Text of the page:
Arbitration is one of the most popular tools to resolve commercial litigation in the Netherlands, and the number of Dutch companies that settle commercial disputes via arbitration has increased significantly in the past few years. It gained popularity because arbitration is a good way for parties to settle their disputes confidentially. Also, arbitrators are usually experts in the topic of the dispute, which leads to a much more substantial litigation process. Furthermore, arbitration proceedings allow for greater flexibility in the process and other arrangements regarding communication. Book 4 of the Dutch Code of Civil Procedure (DCCP) contains the Arbitration Act. Additional arbitration rules may also be applicable if the parties have agreed to them. The Dutch law states that the procedure is decided by the arbitrators. Arbitrators are not subject to the same rules of evidence as in court proceedings.The Netherlands has many well-established arbitration institutions, including the Dutch Arbitration Institute for general commercial arbitration and UNUM (for trade or maritime disputes) and the Construction Arbitration Institute.

Arbitration is more expensive than court proceedings, which is a downside. This is because arbitration costs often include both administrative costs and fees of the arbitrators. Additionally, adverse cost awards can include actual lawyer’s fees. Though, there have been amendments to the DCCP that aimed to improve the efficiency of the process.

Mediation in the Netherlands

Commercial dispute settlement in the Netherlands can also end up in mediation. Mediation in the Netherlands is another method that commercial disputes can be settled. The Netherlands established a Mediation Institute in 1995. It keeps a list of registered mediators who are able to take on cases from all areas of law, including Commercial Litigation. In a commercial dispute, the mediator’s role is to assist litigating businesses to reach an agreement. The mediator will suggest a solution if the litigants do not agree.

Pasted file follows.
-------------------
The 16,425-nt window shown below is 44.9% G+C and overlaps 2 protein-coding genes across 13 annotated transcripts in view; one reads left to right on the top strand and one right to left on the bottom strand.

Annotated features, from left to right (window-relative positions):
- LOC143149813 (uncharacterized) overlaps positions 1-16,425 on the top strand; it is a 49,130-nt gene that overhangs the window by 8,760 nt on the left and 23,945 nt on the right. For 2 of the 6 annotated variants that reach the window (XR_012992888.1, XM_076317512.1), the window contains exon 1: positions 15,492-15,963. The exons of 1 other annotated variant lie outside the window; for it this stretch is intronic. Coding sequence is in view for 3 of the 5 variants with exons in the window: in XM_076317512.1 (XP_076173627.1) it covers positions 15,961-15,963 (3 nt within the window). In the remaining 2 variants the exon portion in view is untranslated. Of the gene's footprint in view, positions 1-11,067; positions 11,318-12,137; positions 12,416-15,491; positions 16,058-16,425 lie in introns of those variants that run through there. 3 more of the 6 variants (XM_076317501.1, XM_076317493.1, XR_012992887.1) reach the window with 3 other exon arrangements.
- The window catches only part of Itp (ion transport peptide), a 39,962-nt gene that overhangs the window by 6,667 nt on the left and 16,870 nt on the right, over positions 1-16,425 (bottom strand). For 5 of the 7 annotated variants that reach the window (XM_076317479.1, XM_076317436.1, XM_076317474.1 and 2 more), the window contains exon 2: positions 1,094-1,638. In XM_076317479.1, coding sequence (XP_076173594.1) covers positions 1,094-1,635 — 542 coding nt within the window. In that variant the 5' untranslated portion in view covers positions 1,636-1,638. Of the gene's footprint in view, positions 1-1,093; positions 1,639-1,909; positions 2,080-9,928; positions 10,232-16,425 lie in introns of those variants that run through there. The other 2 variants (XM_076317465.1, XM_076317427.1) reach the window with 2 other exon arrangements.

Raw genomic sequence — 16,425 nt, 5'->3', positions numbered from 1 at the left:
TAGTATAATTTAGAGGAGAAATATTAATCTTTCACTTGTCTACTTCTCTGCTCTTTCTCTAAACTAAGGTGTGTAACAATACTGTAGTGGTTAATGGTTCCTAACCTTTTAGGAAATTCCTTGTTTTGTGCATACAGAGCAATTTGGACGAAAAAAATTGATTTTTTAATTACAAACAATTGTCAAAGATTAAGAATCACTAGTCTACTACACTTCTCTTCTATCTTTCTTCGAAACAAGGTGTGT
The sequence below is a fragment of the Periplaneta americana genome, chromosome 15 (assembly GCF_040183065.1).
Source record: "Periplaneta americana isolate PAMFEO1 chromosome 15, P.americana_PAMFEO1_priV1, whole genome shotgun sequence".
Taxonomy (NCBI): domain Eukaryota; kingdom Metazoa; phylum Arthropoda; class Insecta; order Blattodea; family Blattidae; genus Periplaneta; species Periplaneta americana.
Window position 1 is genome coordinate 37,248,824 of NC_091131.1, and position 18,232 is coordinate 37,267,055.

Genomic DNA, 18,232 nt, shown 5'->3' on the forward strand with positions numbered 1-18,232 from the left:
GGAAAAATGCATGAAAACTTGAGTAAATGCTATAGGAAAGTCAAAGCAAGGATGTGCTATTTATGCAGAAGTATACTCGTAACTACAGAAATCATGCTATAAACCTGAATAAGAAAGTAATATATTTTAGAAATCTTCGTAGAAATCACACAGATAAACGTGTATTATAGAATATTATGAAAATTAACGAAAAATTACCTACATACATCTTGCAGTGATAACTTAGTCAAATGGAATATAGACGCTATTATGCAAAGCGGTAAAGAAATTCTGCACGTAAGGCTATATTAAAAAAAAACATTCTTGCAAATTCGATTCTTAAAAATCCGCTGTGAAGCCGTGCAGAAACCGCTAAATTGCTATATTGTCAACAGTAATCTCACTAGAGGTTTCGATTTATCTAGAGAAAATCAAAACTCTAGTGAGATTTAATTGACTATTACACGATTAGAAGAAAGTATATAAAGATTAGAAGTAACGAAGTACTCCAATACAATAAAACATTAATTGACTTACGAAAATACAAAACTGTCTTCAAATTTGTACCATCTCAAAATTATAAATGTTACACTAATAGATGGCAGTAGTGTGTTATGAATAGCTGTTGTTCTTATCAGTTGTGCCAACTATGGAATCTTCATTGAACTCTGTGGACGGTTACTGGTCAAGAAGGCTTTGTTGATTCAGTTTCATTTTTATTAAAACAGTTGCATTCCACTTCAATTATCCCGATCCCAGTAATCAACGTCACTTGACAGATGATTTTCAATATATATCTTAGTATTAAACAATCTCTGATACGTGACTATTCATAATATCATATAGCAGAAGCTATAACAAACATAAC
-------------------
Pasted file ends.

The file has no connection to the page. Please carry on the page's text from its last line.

For any legal inquiries or support in the Netherlands, please feel free to contact our adept team at MAAK Advocaten. Committed to excellence, our Dutch lawyers provide superior legal services tailored to your distinct needs. You can reach our law firm in the Netherlands through our website, by email, or phone.

Our approachable and skilled staff at MAAK Attorneys will be delighted to assist you, arranging a meeting with one of our specialized attorneys in the Netherlands. Whether you need a Dutch litigation attorney or a Dutch contract lawyer in Amsterdam, we are eager to guide you through the legal intricacies and secure the most favorable results for your situation.

Contact details

Remko Roosjen | attorney-at-law (‘advocaat’)
+31 (0)20 – 210 31 38

The information on this legal blog serves purely for educational purposes and should not be taken as specific legal guidance. While we endeavor to maintain accurate and current information, we do not assert its absolute completeness or relevance to your particular situation. For advice tailored to your legal concerns, we urge you to engage with a licensed attorney. Please note that the blog’s content may change without notice, and we are not liable for any inaccuracies or missing information.

Remko Roosjen

Remko Roosjen

Remko Roosjen is a litigation lawyer in the Netherlands and creates close working relationships with clients, providing pragmatic solutions across on all legal matters in the Netherlands, including Dutch legal proceedings. Remko is a co-founder of our Dutch Law Firm in Amsterdam. As a litigation attorney in the Netherlands, his specialist areas include (international) Commercial Disputes & Contracts, including Dutch civil litigation, arbitration under Dutch law and mediation. Furthermore, Remko is a specialist lawyer for pre-judgment attachments in the Netherlands, conducting summary proceedings before the Dutch courts, and filing claims in the Netherlands. Remko is a sharp, creative Dutch attorney with extensive experience representing both plaintiffs and defendants in Dutch litigation. Visit Remko's profile via the website or via his LinkedIn Profile.